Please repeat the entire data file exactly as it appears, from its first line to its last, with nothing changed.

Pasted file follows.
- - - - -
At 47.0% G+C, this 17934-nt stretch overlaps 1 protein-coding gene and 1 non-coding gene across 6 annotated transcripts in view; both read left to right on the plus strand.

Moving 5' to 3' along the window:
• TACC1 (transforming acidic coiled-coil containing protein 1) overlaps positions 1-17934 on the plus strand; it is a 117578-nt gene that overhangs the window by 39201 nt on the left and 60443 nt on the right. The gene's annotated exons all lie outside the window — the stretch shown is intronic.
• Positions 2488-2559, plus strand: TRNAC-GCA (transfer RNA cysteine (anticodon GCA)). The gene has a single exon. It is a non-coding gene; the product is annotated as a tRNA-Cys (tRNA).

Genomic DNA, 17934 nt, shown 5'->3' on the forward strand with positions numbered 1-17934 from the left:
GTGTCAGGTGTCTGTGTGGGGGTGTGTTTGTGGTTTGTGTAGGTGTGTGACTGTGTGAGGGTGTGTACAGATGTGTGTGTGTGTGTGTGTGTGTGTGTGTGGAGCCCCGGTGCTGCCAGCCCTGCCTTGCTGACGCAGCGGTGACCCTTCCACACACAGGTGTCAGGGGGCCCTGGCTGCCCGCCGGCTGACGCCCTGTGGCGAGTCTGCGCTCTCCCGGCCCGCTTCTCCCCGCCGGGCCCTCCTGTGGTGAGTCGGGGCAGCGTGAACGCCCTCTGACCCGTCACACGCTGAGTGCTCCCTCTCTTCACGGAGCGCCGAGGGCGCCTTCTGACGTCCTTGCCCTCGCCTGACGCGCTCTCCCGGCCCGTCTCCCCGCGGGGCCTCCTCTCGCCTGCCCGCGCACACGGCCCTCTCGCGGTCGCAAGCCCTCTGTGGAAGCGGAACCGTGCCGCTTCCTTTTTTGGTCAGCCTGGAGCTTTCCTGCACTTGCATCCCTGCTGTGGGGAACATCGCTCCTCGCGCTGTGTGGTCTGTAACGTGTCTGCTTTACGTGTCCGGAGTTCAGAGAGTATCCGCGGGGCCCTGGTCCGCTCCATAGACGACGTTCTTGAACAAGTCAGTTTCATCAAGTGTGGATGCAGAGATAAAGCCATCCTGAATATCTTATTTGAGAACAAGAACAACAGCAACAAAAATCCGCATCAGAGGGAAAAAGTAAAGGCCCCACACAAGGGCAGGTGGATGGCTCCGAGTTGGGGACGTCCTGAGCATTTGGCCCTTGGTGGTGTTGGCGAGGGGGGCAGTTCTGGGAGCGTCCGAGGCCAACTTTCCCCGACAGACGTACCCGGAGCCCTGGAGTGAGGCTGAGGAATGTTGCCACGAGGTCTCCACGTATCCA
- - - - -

At 47.0% G+C, this 17934-nt stretch overlaps 1 protein-coding gene and 1 non-coding gene across 6 annotated transcripts in view; both read left to right on the plus strand.

Moving 5' to 3' along the window:
• TACC1 (transforming acidic coiled-coil containing protein 1) overlaps positions 1-17934 on the plus strand; it is a 117578-nt gene that overhangs the window by 39201 nt on the left and 60443 nt on the right. The gene's annotated exons all lie outside the window — the stretch shown is intronic.
• Positions 2488-2559, plus strand: TRNAC-GCA (transfer RNA cysteine (anticodon GCA)). The gene has a single exon. It is a non-coding gene; the product is annotated as a tRNA-Cys (tRNA).

Genomic DNA, 17934 nt, shown 5'->3' on the forward strand with positions numbered 1-17934 from the left:
GTGTCAGGTGTCTGTGTGGGGGTGTGTTTGTGGTTTGTGTAGGTGTGTGACTGTGTGAGGGTGTGTACAGATGTGTGTGTGTGTGTGTGTGTGTGTGTGTGGAGCCCCGGTGCTGCCAGCCCTGCCTTGCTGACGCAGCGGTGACCCTTCCACACACAGGTGTCAGGGGGCCCTGGCTGCCCGCCGGCTGACGCCCTGTGGCGAGTCTGCGCTCTCCCGGCCCGCTTCTCCCCGCCGGGCCCTCCTGTGGTGAGTCGGGGCAGCGTGAACGCCCTCTGACCCGTCACACGCTGAGTGCTCCCTCTCTTCACGGAGCGCCGAGGGCGCCTTCTGACGTCCTTGCCCTCGCCTGACGCGCTCTCCCGGCCCGTCTCCCCGCGGGGCCTCCTCTCGCCTGCCCGCGCACACGGCCCTCTCGCGGTCGCAAGCCCTCTGTGGAAGCGGAACCGTGCCGCTTCCTTTTTTGGTCAGCCTGGAGCTTTCCTGCACTTGCATCCCTGCTGTGGGGAACATCGCTCCTCGCGCTGTGTGGTCTGTAACGTGTCTGCTTTACGTGTCCGGAGTTCAGAGAGTATCCGCGGGGCCCTGGTCCGCTCCATAGACGACGTTCTTGAACAAGTCAGTTTCATCAAGTGTGGATGCAGAGATAAAGCCATCCTGAATATCTTATTTGAGAACAAGAACAACAGCAACAAAAATCCGCATCAGAGGGAAAAAGTAAAGGCCCCACACAAGGGCAGGTGGATGGCTCCGAGTTGGGGACGTCCTGAGCATTTGGCCCTTGGTGGTGTTGGCGAGGGGGGCAGTTCTGGGAGCGTCCGAGGCCAACTTTCCCCGACAGACGTACCCGGAGCCCTGGAGTGAGGCTGAGGAATGTTGCCACGAGGTCTCCACGTATCCA